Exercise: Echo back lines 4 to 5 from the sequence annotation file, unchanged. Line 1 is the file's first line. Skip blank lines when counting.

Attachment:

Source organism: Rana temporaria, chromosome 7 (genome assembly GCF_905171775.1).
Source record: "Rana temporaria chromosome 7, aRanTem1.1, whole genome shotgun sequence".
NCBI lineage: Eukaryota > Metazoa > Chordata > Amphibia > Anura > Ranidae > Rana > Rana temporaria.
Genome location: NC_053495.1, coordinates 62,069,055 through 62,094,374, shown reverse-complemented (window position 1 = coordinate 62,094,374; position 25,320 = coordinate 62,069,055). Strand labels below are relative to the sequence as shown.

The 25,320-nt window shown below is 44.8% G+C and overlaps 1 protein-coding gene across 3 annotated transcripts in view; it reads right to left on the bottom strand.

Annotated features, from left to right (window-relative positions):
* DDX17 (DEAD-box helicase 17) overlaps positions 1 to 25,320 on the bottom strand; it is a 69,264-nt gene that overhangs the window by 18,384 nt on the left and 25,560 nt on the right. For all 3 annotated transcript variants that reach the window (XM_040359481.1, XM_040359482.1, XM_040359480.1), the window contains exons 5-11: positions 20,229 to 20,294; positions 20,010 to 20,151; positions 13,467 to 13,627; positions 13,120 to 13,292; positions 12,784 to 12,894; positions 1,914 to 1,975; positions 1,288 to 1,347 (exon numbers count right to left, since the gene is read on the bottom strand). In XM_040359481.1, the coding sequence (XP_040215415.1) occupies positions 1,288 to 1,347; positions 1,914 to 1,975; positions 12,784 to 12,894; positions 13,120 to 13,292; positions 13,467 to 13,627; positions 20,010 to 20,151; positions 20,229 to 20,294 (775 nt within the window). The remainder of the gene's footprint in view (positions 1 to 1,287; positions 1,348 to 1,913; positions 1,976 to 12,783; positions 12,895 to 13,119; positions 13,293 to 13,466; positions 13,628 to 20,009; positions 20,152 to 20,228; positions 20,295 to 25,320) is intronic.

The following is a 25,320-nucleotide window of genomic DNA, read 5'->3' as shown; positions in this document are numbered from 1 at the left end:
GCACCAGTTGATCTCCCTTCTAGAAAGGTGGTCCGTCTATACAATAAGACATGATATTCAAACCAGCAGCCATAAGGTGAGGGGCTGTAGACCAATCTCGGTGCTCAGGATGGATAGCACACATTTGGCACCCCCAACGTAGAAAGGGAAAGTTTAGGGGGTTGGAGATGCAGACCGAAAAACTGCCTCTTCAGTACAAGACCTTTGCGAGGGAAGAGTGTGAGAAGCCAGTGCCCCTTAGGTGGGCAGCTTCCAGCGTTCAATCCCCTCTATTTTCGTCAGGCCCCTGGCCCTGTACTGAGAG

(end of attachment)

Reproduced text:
Genome location: NC_053495.1, coordinates 62,069,055 through 62,094,374, shown reverse-complemented (window position 1 = coordinate 62,094,374; position 25,320 = coordinate 62,069,055). Strand labels below are relative to the sequence as shown.

The 25,320-nt window shown below is 44.8% G+C and overlaps 1 protein-coding gene across 3 annotated transcripts in view; it reads right to left on the bottom strand.